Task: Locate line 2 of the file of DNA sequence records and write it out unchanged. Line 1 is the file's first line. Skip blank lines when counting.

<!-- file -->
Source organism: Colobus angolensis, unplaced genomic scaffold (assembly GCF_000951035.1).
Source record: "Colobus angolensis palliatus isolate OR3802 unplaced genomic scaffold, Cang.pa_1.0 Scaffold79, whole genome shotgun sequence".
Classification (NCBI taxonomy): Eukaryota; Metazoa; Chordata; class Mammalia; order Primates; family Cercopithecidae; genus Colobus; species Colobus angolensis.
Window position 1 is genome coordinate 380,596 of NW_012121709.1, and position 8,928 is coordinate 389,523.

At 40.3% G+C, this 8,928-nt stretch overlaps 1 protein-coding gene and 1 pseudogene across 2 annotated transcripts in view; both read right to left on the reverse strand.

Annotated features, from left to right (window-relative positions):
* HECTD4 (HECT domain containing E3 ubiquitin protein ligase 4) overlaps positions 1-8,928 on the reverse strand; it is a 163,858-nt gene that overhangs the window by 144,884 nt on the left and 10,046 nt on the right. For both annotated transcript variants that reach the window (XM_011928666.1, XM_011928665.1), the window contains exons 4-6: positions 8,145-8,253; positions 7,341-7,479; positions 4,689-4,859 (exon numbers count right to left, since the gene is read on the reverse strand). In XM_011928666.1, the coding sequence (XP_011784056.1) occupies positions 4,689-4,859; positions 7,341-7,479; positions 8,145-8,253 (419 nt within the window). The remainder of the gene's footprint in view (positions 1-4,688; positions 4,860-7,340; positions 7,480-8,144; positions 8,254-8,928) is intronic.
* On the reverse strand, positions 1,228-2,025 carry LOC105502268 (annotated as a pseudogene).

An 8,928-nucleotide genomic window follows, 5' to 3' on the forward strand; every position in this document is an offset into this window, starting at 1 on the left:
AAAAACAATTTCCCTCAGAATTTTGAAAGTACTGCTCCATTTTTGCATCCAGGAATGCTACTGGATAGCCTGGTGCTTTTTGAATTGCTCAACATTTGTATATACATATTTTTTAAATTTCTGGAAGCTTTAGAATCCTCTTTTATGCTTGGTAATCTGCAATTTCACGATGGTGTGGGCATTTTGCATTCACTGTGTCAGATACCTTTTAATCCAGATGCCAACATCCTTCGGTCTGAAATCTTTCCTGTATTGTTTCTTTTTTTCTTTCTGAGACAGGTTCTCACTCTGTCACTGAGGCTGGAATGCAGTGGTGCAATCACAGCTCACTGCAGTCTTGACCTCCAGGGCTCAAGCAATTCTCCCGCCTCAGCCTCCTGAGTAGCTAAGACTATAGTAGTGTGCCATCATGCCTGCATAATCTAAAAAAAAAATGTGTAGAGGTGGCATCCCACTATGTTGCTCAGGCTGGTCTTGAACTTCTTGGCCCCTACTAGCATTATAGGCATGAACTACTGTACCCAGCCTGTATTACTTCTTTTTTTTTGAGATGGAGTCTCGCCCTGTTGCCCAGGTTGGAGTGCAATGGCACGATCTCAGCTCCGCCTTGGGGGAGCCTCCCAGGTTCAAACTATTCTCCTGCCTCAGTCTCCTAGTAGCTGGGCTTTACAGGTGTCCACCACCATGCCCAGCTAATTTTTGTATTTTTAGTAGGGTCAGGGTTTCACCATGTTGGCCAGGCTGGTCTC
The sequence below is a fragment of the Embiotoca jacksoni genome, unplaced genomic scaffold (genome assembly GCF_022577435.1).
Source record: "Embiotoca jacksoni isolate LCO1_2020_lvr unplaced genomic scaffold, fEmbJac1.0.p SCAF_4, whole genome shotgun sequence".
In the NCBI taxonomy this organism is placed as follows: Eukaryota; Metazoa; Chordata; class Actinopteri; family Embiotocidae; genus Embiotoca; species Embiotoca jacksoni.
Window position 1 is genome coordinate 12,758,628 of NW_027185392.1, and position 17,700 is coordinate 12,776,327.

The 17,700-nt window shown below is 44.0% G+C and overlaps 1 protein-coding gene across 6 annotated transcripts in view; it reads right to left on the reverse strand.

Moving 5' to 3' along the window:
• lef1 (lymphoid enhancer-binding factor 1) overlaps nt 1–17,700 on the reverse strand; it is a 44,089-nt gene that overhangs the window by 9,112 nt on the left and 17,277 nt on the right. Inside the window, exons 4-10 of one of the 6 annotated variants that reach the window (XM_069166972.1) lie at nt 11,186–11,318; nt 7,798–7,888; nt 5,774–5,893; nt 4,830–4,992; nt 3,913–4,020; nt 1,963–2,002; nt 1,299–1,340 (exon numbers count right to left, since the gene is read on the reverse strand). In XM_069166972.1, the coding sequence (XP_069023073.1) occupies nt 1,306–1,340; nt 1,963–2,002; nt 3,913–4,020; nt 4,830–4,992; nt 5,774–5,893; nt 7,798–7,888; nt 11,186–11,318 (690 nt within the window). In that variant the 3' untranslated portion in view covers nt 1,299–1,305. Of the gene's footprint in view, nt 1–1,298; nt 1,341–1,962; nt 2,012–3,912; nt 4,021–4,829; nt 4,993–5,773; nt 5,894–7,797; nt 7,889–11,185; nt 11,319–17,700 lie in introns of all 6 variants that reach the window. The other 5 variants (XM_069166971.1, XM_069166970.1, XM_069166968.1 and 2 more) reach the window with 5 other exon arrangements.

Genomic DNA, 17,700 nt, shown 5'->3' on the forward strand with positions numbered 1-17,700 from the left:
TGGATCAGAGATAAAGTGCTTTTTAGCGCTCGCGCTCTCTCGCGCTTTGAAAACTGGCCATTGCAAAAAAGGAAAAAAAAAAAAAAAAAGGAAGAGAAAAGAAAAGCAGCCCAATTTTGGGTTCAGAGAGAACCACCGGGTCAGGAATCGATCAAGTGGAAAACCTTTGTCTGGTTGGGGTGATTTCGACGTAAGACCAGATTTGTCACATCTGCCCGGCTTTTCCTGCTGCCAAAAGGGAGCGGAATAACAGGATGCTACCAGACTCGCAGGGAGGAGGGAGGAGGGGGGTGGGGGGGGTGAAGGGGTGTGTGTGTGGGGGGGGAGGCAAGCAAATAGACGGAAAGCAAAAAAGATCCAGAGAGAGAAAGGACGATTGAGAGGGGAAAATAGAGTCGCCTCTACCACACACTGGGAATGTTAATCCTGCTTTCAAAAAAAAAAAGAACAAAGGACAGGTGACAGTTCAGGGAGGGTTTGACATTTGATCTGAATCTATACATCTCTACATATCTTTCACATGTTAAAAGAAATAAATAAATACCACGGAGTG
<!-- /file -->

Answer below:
Source record: "Colobus angolensis palliatus isolate OR3802 unplaced genomic scaffold, Cang.pa_1.0 Scaffold79, whole genome shotgun sequence".